About the SharedMemory library
The SharedMemory class library provides a set of C# classes that utilise a non-persisted memory-mapped file for very fast low-level inter-process communication (IPC) to share data using the following data structures: buffer, array and circular buffer (also known as a ring buffer).
SharedMemory uses the MemoryMappedFile class introduced in .NET 4, and provides a partial P/Invoke wrapper around the Windows API for versions prior to this. The library was originally inspired by the following CodeProject article: “Fast IPC Communication Using Shared Memory and InterlockedCompareExchange“.
The library abstracts the use of the memory mapped file, adding a header that includes information about the size of the shared memory region so that readers are able to open the shared memory without knowing the size before hand. A helper class to support the fast copying of C# fixed-size structures in a generic fashion is also included.
The project source can be found on GitHub and Codeplex, with binaries available via Nuget and Codeplex.
What is a memory mapped file?
A memory-mapped file is an area of virtual memory that may have been mapped to a physical file and can be read from and written to by multiple processes on the same system. The file or portions thereof are accessed via views to one or more processes as a contiguous block of memory. Each view can then be read/written to using a memory location.
A memory-mapped file can be created as one of two types:
- persisted: mapped to a physical file, and
- non-persisted: in-memory only, commonly used for inter-process communication (IPC).
A memory-mapped file is referenced using a unique name, unlike named pipes however a memory-mapped file cannot be accessed directly over a network.
Continue reading Fast shared Array, Buffer and Circular Buffer / Ring Buffer for .NET IPC with Memory Mapped Files
About the disassembler
SharpDisasm is a full C# port of the libudis86 x86/x86-64 disassembler. Disassembly of 16-bit, 32-bit and 64-bit instructions can be output to both Intel and AT&T syntax.
The library supports decoding each instruction to an object that provides access to low-level information for further analysis (e.g. instruction size, operand number and types etc).
SharpDisasm is a full C# port of the libudis86 C-library disassembler.
- a full C# port of the libudis86 C library
- a set of simple C# classes wrapping the udis86 C API
- support for x86 16-bit, 32-bit and 64-bit instruction set architectures
- support for outputting in Intel and AT&T syntax
- support for all x86 and x86-64 (AMD64) General purpose and System instructions.
- support for the following ISA extensions:
- MMX, FPU (x87), AMD 3DNow
- SSE, SSE2, SSE3, SSSE3, SSE4.1, SSE4.2, AES
- AMD-V, INTEL-VMX, SMX
The disassembler is exposed through the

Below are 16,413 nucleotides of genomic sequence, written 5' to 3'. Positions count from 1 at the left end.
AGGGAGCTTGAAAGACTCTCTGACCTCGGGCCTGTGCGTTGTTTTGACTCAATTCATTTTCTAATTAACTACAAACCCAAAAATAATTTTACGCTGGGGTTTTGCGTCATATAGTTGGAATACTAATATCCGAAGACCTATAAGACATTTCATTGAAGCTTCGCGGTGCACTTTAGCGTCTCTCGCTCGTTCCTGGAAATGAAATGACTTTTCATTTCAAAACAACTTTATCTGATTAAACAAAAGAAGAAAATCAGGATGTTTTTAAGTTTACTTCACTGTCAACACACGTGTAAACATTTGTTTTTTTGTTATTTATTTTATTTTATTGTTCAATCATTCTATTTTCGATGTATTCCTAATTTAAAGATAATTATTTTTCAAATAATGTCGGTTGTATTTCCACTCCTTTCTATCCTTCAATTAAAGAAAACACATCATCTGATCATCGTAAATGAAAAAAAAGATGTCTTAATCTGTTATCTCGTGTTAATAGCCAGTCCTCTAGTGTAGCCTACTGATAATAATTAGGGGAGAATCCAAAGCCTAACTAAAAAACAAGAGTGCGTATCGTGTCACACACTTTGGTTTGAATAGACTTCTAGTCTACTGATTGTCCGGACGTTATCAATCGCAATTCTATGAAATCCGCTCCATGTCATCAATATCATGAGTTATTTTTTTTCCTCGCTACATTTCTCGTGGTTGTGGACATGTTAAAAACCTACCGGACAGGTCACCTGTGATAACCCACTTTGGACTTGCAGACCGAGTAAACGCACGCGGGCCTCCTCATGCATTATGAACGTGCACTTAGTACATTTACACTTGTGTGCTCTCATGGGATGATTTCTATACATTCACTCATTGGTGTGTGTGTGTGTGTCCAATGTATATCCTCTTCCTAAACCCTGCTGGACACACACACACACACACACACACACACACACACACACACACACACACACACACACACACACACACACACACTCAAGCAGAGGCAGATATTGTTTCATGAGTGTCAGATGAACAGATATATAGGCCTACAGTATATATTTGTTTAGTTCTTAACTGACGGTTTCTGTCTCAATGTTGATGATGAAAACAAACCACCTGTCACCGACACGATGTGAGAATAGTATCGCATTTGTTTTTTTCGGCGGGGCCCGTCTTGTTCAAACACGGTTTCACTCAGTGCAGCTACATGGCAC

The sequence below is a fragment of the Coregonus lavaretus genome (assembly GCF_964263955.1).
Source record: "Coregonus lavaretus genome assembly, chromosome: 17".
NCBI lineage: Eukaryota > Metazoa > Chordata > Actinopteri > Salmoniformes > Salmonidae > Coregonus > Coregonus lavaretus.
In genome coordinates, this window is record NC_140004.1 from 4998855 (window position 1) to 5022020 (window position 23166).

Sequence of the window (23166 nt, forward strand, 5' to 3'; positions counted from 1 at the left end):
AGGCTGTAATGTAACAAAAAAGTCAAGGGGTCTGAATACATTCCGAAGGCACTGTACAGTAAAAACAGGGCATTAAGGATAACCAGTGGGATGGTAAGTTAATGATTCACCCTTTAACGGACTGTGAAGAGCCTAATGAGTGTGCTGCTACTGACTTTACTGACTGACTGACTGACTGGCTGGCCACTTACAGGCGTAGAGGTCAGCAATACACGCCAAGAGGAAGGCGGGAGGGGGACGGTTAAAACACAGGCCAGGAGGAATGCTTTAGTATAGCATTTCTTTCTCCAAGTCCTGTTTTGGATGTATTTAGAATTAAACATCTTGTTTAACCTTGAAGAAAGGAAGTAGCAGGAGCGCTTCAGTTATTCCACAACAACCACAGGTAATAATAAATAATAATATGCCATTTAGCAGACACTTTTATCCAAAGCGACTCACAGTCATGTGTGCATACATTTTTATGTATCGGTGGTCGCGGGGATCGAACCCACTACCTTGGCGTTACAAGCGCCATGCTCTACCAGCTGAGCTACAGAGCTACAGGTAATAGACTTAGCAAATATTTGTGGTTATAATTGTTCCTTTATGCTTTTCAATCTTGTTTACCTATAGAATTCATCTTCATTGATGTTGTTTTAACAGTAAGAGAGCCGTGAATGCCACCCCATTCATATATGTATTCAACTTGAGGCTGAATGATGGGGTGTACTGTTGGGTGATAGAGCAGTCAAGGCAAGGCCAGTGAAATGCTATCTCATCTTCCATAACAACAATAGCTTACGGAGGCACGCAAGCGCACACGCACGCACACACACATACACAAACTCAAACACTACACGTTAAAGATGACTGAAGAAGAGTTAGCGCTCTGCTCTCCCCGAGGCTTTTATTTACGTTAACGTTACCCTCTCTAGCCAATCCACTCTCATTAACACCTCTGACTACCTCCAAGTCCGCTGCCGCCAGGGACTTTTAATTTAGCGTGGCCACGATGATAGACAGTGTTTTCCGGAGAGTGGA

Output from the provided example console app:
C:\>echo a1 c9 fd ff ff a1 37 02 00 00 b8 37 02 00 00 b4 09 8a
25 09 00 00 00 8b 04 6d 85 ff ff ff 89 45 f0| disasmcli 32
00000000 a1 c9 fd ff ff mov eax, [0xfffffdc9]
00000005 a1 37 02 00 00 mov eax, [0x237]
0000000a b8 37 02 00 00 mov eax, 0x237
0000000f b4 09 mov ah, 0x9
00000011 8a 25 09 00 00 00 mov ah, [0x9]
00000017 8b 04 6d 85 ff ff ff mov eax, [ebp*2-0x7b]
0000001e 89 45 f0 mov [ebp-0x10], eax
000067660344bef04c0384980000008048a10000000000800000 | disasmcli 64
0000000000000000 48 8b 05 f7 ff ff ff mov rax, [rip-0x9]
0000000000000007 67 66 8b 40 f0 mov ax, [eax-0x10]
000000000000000c 67 66 03 5e 10 add bx, [esi+0x10]
0000000000000011 48 03 04 25 ff ff 00 00 add rax, [0xffff]
0000000000000019 67 66 03 44 be f0 add ax, [esi+edi*4-0x10]
000000000000001f 4c 03 84 98 00 00 00 80 add r8, [rax+rbx*4-0x80000000]
0000000000000027 48 a1 00 00 00 00 00 80 00 00 mov rax, [0x800000000000]
Download source from GitHub or download binaries on Codeplex or NuGet.
A new beta version of EasyHook 2.7 has been released with the following fixes:
- Correctly relocates RIP addresses (64-bit). Windows 8/8.1 kernel32 APIs now all use RIP addressing when passing through to kernelbase. Closes the following issues:
- Correctly passes command-line arguments:
- Fixes marshalling bug with RtlGetLastErrorString across managed boundary:
- LhWaitForPendingRemovals endless loop under certain circumstance
- Adds support for VS2012
- Fixed crashes when unloading 64-bit hooks. This also fixes the crash within the ProcessMonitor sample
Download the new version here.
Reviews for Direct3D Rendering Cookbook
Having fallen in love with C# some years ago, and more willing to lose my favorite toe than go back to C++ ever again, this book is exactly what I needed. SharpDX makes it possible to continue with XNA type graphics development in C# and DirectX 11, but it’s not easy to get help or anything besides reference docs at the time of this review. This book serves as a comprehensive manual for SharpDX development that is timely and sorely needed. It’s the only book of it’s kind and fills an important and useful purpose, what else needs to be said? If you’ve been messing with SharpDX, buy this book and read it cover to cover.